From its conception, “Spider-Man: Turn Off the Dark” has been plagued with problems. It was too expensive. It didn’t make any sense; with director Julie Taymor choosing to focus the show around a strange Greek mythology that included a “Geek Chorus” and a villainess named Arachne, who inexplicably became the central figure in the musical. Oh yeah, and it had a tendency to horribly maim and injure its own actors — five total — including a backup dancer/stunt-double for Spidey (who fell 30 feet during an aerial stunt in rehearsals and sustained massive internal injuries), and Arachne herself (played by T.V. Carpio).
So now that Taymor has been fired and replaced, investors are hoping that the show must go on…or at least make it out of previews. After a hiatus (previews will return May 6th), “Spider-Man: Turn Off the Dark” will continue with a whole new team, including circus/theater director Philip William McKinley (“Boy from Oz”), comic book author and playwright Roberto Aguirre-Sacasa, and playwright Glen Berger. The group has already announced major changes to the show, specifically, getting rid of that whole Greecian element that audiences found so confusing: the Geek Chorus will be eliminated, the Green Goblin will play a bigger part (and not die in Act One?), and Arachne’s role will be changed to a much smaller one. According to The New York Times:
Gone will be Ms. Taymor’s vision of the spider villainess Arachne, now a central role inspired by Greek mythology, but one that will be reduced to a guardian angel character during the hiatus, according to members of the cast and the production.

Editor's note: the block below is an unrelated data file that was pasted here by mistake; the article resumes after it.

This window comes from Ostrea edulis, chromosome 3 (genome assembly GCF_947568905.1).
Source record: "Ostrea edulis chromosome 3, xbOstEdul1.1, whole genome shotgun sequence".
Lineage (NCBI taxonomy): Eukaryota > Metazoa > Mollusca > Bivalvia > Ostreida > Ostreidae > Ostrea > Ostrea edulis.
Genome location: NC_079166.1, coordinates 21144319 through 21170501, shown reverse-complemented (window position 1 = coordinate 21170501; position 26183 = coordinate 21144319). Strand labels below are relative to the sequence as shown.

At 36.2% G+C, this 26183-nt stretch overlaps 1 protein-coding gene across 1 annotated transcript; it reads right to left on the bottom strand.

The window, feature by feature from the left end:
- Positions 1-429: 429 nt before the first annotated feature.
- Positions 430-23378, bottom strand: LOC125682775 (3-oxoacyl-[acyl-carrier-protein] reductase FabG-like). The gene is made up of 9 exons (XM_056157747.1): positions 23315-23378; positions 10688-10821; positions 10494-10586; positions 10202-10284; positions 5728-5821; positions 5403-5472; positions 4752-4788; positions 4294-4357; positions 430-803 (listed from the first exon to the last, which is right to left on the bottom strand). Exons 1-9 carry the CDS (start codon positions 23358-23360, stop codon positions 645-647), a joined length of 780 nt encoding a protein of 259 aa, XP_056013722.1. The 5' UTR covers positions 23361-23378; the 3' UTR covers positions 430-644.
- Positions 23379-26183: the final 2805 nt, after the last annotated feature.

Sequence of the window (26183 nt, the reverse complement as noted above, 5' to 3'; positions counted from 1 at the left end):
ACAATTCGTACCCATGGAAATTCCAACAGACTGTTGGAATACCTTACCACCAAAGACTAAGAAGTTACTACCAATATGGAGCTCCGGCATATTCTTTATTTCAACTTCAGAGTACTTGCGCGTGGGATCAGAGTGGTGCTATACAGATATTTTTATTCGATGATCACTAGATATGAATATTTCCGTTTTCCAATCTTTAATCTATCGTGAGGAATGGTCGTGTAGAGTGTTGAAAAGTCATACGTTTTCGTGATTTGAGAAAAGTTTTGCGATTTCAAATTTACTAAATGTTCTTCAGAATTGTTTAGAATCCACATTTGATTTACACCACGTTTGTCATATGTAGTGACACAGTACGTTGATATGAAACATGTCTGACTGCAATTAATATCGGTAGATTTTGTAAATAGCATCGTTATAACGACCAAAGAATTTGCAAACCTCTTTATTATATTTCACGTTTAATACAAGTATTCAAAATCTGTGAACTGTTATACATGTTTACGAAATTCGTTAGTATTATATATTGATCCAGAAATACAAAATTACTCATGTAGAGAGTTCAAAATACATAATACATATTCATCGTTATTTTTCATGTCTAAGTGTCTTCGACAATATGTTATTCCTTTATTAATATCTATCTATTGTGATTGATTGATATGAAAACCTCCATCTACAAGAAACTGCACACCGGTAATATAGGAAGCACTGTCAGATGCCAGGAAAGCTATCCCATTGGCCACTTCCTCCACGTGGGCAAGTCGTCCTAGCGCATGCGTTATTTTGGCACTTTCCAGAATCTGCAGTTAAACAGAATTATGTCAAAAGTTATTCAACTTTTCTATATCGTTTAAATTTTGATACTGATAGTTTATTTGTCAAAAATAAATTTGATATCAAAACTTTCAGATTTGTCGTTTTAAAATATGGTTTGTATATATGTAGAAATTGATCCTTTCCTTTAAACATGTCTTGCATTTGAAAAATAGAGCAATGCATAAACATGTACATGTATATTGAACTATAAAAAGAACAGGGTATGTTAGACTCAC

Oh…so…she’s a good guy now? Sure. So, yes, big changes coming. Obviously, T.V. Carpio isn’t happy about her loss of limelight, and is suddenly sticking up for Taymor despite her own injuries, saying the director was the “heart of this project.”
“Julie takes risks and that is what makes her amazing…I’m sure you can always find flaws in things, but the fact is she took that risk and she should be commended for it.”
Well, Julie didn’t so much take risks as put you at risk, but we see your point. Despite the negative reviews and the bad press, despite never even making it out of previews, despite everyone rallying against it, “Spider-Man” has raked in $25 million so far, making it one of the most successful shows on Broadway right now. Now, the show will need to get another $45 million in order to break even on the $70 million it cost to produce the damn thing, but half the reason it has done so well was because it was epic. An epic failure? Sure. But epic nonetheless, with people flocking to the theater in droves to witness the spectacle of Taymor’s giant, flawed vision.
The revamped “Spider-Man” will not just be a rewriting of the story, it will be stripping away some of the more complex numbers and cutting the shows costs in order to please the long-worried investors. Which financially makes sense. But all “Spider-Man” had going for it was its bad reputation, and like a reformed bad boy in high school, audiences might not find the story of Peter Parker that compelling once it has stopped being so self-destructive.